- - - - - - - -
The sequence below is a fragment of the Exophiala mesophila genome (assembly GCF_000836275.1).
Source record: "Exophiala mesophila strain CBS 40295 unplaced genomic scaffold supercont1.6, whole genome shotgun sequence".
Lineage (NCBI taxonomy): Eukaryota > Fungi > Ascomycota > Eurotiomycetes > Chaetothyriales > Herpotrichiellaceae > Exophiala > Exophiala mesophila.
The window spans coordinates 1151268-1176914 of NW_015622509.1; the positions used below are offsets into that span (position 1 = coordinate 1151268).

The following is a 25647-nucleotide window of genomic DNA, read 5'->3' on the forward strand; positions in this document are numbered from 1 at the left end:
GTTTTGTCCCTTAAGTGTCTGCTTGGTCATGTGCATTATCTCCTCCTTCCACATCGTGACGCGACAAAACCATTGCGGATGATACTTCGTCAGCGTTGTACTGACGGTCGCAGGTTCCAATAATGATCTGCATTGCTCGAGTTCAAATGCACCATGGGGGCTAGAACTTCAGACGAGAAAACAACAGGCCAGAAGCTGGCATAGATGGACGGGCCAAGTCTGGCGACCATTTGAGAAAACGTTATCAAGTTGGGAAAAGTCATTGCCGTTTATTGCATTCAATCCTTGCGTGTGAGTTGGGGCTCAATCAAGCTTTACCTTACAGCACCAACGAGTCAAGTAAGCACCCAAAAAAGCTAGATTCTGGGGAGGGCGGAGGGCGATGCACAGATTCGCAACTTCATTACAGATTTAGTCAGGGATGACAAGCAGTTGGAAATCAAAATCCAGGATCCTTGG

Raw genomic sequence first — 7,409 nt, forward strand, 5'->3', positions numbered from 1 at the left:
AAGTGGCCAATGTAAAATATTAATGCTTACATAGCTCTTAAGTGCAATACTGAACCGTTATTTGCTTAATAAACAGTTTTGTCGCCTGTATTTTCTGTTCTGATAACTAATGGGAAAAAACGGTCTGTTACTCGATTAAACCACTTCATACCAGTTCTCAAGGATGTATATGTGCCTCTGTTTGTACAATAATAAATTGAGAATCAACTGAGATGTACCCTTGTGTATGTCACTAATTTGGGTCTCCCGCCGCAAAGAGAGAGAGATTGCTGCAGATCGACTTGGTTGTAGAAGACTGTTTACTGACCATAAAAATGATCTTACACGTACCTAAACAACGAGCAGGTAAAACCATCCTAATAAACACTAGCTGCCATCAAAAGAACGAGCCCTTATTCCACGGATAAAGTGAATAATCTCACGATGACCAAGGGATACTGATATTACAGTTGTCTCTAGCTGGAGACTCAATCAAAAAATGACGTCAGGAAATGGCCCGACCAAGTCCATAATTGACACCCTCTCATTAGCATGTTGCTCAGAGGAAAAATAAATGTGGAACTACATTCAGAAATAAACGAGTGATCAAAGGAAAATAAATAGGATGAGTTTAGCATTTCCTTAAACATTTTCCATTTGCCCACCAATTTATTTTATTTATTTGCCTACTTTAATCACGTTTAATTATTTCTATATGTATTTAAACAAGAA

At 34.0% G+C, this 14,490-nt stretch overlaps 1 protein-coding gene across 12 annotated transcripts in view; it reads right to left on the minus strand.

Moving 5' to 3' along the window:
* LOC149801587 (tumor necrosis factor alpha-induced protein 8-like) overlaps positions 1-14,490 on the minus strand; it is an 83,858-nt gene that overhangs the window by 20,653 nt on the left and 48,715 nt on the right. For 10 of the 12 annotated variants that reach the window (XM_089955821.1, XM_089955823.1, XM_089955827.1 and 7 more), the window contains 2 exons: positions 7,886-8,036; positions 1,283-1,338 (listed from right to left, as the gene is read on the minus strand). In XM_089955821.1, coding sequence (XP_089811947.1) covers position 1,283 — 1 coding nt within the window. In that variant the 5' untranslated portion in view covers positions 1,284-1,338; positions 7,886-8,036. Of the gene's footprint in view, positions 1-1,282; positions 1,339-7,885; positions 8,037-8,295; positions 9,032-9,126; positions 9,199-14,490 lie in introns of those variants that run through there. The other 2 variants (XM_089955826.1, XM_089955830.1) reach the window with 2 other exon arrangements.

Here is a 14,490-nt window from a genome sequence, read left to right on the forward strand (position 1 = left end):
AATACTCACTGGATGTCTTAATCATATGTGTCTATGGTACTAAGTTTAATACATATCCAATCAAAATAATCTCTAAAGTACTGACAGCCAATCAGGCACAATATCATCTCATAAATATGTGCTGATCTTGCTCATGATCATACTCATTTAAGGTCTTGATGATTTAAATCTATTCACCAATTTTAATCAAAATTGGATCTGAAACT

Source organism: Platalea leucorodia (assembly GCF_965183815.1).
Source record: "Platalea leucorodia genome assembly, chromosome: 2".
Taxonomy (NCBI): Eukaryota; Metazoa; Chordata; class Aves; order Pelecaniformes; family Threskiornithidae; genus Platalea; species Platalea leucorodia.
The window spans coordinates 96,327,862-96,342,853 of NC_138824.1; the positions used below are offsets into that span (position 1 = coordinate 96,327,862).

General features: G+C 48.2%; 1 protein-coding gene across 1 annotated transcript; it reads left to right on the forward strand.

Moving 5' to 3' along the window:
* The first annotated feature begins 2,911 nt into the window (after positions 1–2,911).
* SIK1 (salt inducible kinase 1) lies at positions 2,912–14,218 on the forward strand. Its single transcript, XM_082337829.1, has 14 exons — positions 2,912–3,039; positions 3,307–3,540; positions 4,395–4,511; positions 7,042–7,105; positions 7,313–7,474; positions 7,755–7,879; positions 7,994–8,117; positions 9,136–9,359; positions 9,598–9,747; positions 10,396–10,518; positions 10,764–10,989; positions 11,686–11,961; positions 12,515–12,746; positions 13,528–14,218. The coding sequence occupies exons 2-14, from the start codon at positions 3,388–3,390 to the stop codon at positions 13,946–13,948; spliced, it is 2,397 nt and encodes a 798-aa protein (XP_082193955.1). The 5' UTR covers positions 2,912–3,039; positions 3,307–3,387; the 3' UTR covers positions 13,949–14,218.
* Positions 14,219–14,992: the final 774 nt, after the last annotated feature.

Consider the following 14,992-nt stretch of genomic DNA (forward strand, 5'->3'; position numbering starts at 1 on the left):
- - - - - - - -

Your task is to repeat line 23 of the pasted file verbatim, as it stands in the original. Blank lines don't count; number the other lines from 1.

Consider the following 14,992-nt stretch of genomic DNA (forward strand, 5'->3'; position numbering starts at 1 on the left):